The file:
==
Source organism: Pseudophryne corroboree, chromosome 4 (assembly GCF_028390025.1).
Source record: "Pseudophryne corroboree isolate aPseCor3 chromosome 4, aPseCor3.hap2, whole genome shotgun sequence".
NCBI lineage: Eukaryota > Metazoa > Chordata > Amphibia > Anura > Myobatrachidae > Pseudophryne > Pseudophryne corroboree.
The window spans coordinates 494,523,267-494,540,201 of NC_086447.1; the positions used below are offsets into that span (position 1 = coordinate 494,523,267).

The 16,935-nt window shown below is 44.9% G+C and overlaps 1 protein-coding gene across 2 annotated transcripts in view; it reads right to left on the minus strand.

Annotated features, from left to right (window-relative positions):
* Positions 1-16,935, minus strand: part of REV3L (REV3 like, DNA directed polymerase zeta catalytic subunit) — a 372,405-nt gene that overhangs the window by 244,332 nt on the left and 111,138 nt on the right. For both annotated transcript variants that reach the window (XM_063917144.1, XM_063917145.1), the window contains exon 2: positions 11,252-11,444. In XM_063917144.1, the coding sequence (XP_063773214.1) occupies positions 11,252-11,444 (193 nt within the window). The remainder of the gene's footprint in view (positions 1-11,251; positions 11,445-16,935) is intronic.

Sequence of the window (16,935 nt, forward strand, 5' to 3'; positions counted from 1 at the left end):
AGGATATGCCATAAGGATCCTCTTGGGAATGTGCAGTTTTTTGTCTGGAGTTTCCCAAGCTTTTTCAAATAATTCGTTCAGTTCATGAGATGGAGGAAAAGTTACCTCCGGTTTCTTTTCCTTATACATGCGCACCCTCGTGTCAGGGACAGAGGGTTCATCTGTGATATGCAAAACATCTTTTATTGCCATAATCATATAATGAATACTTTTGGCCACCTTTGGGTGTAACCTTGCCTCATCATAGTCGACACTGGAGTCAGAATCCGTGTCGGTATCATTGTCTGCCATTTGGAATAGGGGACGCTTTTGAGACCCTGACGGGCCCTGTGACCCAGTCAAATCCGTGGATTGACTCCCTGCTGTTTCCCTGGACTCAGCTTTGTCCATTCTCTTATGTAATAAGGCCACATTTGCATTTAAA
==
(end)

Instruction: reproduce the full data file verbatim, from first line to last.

Source organism: Pseudophryne corroboree, chromosome 4 (assembly GCF_028390025.1).
Source record: "Pseudophryne corroboree isolate aPseCor3 chromosome 4, aPseCor3.hap2, whole genome shotgun sequence".
NCBI lineage: Eukaryota > Metazoa > Chordata > Amphibia > Anura > Myobatrachidae > Pseudophryne > Pseudophryne corroboree.
The window spans coordinates 494,523,267-494,540,201 of NC_086447.1; the positions used below are offsets into that span (position 1 = coordinate 494,523,267).

The 16,935-nt window shown below is 44.9% G+C and overlaps 1 protein-coding gene across 2 annotated transcripts in view; it reads right to left on the minus strand.

Annotated features, from left to right (window-relative positions):
* Positions 1-16,935, minus strand: part of REV3L (REV3 like, DNA directed polymerase zeta catalytic subunit) — a 372,405-nt gene that overhangs the window by 244,332 nt on the left and 111,138 nt on the right. For both annotated transcript variants that reach the window (XM_063917144.1, XM_063917145.1), the window contains exon 2: positions 11,252-11,444. In XM_063917144.1, the coding sequence (XP_063773214.1) occupies positions 11,252-11,444 (193 nt within the window). The remainder of the gene's footprint in view (positions 1-11,251; positions 11,445-16,935) is intronic.

Sequence of the window (16,935 nt, forward strand, 5' to 3'; positions counted from 1 at the left end):
AGGATATGCCATAAGGATCCTCTTGGGAATGTGCAGTTTTTTGTCTGGAGTTTCCCAAGCTTTTTCAAATAATTCGTTCAGTTCATGAGATGGAGGAAAAGTTACCTCCGGTTTCTTTTCCTTATACATGCGCACCCTCGTGTCAGGGACAGAGGGTTCATCTGTGATATGCAAAACATCTTTTATTGCCATAATCATATAATGAATACTTTTGGCCACCTTTGGGTGTAACCTTGCCTCATCATAGTCGACACTGGAGTCAGAATCCGTGTCGGTATCATTGTCTGCCATTTGGAATAGGGGACGCTTTTGAGACCCTGACGGGCCCTGTGACCCAGTCAAATCCGTGGATTGACTCCCTGCTGTTTCCCTGGACTCAGCTTTGTCCATTCTCTTATGTAATAAGGCCACATTTGCATTTAAA